Tuesday, July 5, 2011

Justice Was Done

I did not expect the not-guilty verdict in the Casey Anthony trial but I am not surprised by it.  I haven't followed the case since Caylee Anthony first went missing.  My personal gut check says that little Caylee probably died from neglect and her flaky mother attempted to hide the body to avoid the inevitable consequences.  It was clear from the beginning that Casey had something to hide and her story about what happened to Caylee never made much sense.

So, I was expecting Casey Anthony to receive a guilty verdict followed by life in prison without parole.  I based this assumption upon the fact that a little girl was dead and my belief that her mother was not making any sense.  Needless to say today's verdict comes as a surprise.

But as I think about it, I can't find myself faulting the jury.  I try to imagine what it would feel like to literally hold a woman's life in my hands while no incontrovertible physical evidence could tell me how the little girl died much less establishing premeditation upon her mother's part.  I would have difficulty convicting for negligent homicide (manslaughter) much less first degree murder.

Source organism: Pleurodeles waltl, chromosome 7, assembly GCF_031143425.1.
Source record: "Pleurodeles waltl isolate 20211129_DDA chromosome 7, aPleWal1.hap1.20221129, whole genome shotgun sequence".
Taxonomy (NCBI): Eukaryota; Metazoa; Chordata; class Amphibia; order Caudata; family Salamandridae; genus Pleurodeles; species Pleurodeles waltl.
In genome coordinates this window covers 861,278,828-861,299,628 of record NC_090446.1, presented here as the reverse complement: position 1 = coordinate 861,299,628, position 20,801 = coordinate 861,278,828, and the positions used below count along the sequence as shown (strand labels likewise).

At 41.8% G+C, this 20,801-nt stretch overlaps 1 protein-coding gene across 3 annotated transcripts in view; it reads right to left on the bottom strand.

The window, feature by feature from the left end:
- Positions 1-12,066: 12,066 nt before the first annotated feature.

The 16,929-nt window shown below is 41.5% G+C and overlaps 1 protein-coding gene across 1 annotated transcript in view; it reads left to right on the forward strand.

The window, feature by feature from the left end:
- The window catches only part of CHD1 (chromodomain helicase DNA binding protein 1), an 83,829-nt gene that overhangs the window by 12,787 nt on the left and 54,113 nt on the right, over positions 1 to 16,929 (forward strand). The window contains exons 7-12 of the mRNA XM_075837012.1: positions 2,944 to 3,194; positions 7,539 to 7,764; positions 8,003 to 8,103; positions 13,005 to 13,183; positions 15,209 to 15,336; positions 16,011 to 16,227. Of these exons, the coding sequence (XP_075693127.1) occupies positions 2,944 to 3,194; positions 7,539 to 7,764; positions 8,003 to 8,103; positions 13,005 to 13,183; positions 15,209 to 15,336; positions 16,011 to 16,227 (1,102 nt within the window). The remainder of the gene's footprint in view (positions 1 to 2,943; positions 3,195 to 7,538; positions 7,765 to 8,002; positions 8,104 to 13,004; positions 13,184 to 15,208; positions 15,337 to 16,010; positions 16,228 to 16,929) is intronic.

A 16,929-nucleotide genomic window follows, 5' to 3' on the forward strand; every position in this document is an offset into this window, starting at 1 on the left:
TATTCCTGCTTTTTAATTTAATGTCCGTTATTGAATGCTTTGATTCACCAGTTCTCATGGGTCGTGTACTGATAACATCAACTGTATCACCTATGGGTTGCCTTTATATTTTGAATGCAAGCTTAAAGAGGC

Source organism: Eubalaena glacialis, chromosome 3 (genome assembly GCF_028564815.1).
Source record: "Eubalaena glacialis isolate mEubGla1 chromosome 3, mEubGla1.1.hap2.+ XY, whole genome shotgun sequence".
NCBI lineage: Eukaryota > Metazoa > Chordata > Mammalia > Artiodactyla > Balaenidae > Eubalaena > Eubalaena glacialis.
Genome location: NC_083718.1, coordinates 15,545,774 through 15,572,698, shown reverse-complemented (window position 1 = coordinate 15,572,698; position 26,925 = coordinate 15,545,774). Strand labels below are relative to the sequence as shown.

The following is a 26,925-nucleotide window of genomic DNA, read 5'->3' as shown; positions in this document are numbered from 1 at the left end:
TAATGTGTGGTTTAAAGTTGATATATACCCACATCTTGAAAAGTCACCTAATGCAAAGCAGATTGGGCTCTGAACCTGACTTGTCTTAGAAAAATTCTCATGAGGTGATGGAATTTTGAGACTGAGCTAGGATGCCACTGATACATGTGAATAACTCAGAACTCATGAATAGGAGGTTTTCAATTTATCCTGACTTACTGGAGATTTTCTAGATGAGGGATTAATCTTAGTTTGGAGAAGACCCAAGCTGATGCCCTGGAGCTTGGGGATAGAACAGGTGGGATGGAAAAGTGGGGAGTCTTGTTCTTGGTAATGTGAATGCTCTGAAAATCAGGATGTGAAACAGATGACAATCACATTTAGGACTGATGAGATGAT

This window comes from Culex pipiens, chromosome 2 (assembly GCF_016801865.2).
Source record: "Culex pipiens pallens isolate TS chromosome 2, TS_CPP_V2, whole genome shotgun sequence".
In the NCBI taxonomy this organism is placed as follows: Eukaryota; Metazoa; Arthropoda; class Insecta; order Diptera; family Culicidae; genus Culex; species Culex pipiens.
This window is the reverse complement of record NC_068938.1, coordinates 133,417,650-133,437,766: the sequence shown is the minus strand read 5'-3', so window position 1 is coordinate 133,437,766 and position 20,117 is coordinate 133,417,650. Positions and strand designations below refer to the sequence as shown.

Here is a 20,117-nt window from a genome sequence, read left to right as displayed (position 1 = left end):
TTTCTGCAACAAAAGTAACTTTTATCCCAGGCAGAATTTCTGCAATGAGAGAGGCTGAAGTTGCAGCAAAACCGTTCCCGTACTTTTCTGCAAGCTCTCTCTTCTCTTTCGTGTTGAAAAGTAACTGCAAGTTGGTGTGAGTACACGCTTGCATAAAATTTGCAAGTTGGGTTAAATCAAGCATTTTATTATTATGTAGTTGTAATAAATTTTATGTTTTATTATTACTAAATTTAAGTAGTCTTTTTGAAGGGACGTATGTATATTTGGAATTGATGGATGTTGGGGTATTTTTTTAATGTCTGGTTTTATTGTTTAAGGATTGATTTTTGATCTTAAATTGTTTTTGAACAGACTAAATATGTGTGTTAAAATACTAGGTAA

I've heard prosecutors complain in the past that police procedure dramas on TV have raised the bar for obtaining jury convictions.  Jurors now want hard evidence and no ambiguity, just like they see on TV.  I don't find myself getting too upset about that.  Too many innocent people have already been released from death row because jurors were willing to believe whatever a prosecutor put before them.  Casey Anthony benefited from this higher standard of proof but that does not mean that the "system" failed.  I think it worked just like it was supposed to.

The jurors were told that there must not be a reasonable doubt in any of their minds before they could ethically return a guilty verdict.  I think that they followed their instructions both to the letter and the spirit of the law. 

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